Date of Award

Fall 1981

Project Type


Program or Major


Degree Name

Doctor of Philosophy


The process of trying to maintain abstinence from cigarettes was assessed in a longitudinal, descriptive study of self-initiated quitters. Participants completed: (1) a preliminary questionnaire; (2) six follow-up questionnaire packets mailed to them monthly; and (3) a final questionnaire sent with the sixth follow-up packet.

Abstainers and relapsers differed in the following ways: (1) Relapsers more often indicated cessation goals which left open the possibility of future smoking; (2) Although both groups began their participation with relatively high levels of commitment to quit, abstainers' levels were slightly higher than relapsers'. At the conclusion of their participation, relapsers' commitment to quit had dropped significantly; (3) Both groups began with relatively high success expectations, although abstainers' expectations were slightly higher. At the conclusion of their participation, relapsers' expectations for success at remaining abstinent had dropped significantly; (4) Although they did not differ at the start of the investigation, at the conclusion abstainers' difficulty expectations had dropped significantly, whereas relapsers' expected difficulty abstaining had increased significantly; (5) Relapsers reported a significantly higher percentage of smokers in their combined home, work and social environments; (6) Overall, abstainers reported feeling significantly more in control of themselves during and after temptations or smoking episodes than did relapsers.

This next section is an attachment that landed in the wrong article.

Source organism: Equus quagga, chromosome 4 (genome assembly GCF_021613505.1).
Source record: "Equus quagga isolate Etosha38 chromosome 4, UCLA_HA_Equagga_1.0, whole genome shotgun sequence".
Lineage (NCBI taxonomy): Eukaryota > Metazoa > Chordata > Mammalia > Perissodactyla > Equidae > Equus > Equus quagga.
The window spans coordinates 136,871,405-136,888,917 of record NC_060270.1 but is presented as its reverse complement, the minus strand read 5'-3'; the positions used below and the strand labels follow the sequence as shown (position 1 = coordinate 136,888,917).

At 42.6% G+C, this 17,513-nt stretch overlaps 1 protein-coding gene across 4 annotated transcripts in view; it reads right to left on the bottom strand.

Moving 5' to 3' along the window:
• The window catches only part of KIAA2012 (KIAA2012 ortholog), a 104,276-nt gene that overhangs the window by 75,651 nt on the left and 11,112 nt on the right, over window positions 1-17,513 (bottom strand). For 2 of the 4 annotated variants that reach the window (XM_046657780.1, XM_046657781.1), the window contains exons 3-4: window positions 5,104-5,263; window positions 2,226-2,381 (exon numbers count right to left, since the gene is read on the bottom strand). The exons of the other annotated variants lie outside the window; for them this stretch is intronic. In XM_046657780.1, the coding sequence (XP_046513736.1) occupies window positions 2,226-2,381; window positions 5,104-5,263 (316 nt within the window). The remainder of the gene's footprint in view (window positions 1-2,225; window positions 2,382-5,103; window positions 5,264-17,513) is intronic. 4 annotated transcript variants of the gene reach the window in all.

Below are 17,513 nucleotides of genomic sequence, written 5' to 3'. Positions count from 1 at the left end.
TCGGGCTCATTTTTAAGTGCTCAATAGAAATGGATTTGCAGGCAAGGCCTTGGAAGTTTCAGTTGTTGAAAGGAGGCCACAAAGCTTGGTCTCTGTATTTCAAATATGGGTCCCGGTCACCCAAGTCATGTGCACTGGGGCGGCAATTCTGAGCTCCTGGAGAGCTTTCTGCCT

Most temptations occurred at home or at work and they were primarily precipitated by intrapersonal negative emotional states or social pressure. Most smoking episodes occurred at home or in public places and they were also primarily precipitated by intrapersonal negative emotional states or social pressure.

Factors which emerged as important to examine for a more in-depth understanding of long term abstinence and for intervention for relapse prevention were: (1) Individuals' confidence in their ability to remain nonsmokers (self-efficacy); (2) Expectations about the effects or consequences of smoking a cigarette following abstinence; (3) Strategies used for coping with temptations to smoke; (4) The influence of significant others who smoke on relapse; (5) The influence of sociocultural factors on relapse.